In this 12-part series, top trainer Julie Goodnight helps you de-code your horse’s natural language: his behavior. You’ll learn how and why your horse acts like he does and how to interact in his language—improving your horsemanship and overall relationship.
Sensing His Environment
Goodnight explains how horses take in information—and what happens when they feel insecure because their senses are limited. Find out how your horse’s senses relate to how he’ll act and the behavior you’ll see, especially on a windy day.
By Julie Goodnight with Heidi Nyland Melocco
Knowing how a horse’s senses work—and how they’re different from human senses—will help you understand how the horse perceives his reality. A horse’s senses are keener than a human’s. They take in every bit of information possible from their environment with their eyes, ears, noses, tactile senses and even taste.
Horses rely on all their senses to make decisions in a flash. Their keen senses help them know whether they are safe or need to run. Horses have more peripheral vision ability than humans do—they are keyed in to sense small changes in their environments. Their senses of smell are keen—they can smell a change in the air and smell when dinner is coming. Their senses of taste help them know what is safe—and what makes them turn up their noses at unknown flavors or different drinking water. We know horses easily feel—and can even sense small flies on their backs. They can also feel changes in the air and can be on high alert when winds constantly push into them.
What your horse senses from the environment will tell him how he should behave. Should he be calm because all is still and as usual? Or on guard because the bushes suddenly moved? Worried because he senses a new smell or taste? Is he agitated because a blanket doesn’t fit right—or he’s just not used to the feeling of new tack? If there’s the slightest distraction, your horse may be tuned in to what he’s feeling and not focused on you.
The Wind Takes Away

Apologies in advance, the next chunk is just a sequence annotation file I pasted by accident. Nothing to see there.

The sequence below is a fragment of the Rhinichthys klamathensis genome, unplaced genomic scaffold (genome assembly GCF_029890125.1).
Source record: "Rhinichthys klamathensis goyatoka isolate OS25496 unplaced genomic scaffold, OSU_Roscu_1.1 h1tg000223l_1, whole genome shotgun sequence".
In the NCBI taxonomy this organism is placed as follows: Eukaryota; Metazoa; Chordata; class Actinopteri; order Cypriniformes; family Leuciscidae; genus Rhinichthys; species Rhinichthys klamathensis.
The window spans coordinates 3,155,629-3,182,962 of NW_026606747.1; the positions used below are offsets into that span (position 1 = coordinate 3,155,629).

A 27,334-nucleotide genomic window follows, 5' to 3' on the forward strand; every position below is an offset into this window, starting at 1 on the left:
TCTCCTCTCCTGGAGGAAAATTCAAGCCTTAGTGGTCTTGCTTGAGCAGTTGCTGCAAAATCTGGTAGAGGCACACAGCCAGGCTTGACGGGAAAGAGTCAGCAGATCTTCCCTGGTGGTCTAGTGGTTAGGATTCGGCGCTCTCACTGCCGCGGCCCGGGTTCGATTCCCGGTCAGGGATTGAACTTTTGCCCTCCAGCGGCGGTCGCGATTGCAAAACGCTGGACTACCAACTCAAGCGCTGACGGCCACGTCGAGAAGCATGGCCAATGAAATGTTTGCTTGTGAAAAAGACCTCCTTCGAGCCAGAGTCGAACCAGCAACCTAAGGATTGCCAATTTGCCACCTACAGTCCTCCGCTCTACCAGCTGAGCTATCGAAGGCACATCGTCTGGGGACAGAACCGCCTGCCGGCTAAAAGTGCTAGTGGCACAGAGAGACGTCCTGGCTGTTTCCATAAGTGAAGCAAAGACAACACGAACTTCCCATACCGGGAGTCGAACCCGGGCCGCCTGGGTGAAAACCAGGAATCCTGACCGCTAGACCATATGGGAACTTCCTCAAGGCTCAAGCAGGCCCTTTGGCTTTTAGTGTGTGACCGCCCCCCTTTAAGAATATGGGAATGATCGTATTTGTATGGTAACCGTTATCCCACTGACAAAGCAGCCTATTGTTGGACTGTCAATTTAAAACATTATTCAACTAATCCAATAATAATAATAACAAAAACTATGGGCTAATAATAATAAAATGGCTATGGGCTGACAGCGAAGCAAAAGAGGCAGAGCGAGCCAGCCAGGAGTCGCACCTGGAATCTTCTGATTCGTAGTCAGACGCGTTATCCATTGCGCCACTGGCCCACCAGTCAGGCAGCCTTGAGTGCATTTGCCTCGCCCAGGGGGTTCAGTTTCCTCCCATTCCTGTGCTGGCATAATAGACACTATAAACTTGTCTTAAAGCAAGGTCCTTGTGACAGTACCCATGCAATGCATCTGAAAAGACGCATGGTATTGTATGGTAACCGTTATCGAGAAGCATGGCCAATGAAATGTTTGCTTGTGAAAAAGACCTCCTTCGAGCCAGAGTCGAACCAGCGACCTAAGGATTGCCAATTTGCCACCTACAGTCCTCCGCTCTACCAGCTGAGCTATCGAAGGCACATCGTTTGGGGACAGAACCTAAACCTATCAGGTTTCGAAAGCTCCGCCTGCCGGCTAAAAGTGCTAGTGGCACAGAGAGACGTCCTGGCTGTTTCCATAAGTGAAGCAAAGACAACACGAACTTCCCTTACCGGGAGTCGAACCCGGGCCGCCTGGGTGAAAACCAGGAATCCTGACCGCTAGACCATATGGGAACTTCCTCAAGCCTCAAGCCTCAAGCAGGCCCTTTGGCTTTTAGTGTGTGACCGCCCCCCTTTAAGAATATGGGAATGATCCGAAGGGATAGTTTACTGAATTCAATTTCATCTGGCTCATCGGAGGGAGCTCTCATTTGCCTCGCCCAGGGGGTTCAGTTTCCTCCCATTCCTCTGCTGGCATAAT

On windy days, horses suddenly can’t rely on the senses they so-often trust and their behavior can change dramatically. While a horse usually could smell a herd of elk from far away, in the wind he can’t tell where the smell is coming from. When the air is calm, he can see little changes with his eyes, but when the wind moves everything at once, it’s hard to see what is a threat and what movement is inconsequential. Without that information, a horse will be more on guard.
I’ve lived in the mountains of Colorado for years—often in very windy locations. Until I put up an indoor arena, I lost many training days because of the wind. When the wind is blowing hard, you’re not going to accomplish anything positive in training. If it’s really windy, it’s often not worth starting a new training session.
Some horses are more sensitive than others. Hot-blooded horses are simply horses that are highly reactive to changes in the environment. Horses that have been bred for cutting are selected because they notice subtle changes—they can “read” the cattle.
Hot-blooded horses can often be so worried that they create more drama. On a windy day, elements outside of your control may prove to the horse that there was something to be fearful of.
On a stormy day, the horse is edgy and tense. He already feels like something will go wrong. If you’re riding along and the horse spooks at something, then you turn the horse around and land hard down into the saddle, the horse may feel that change of weight as added pain. In your shock of the horse spooking, you may also pull hard on the reins, pulling harder on the horse’s mouth than you usually would intend. The horse that was already worried that something would happen and now had his fears realized. That’s a hard training issue to overcome—when the horse becomes fearful of fear.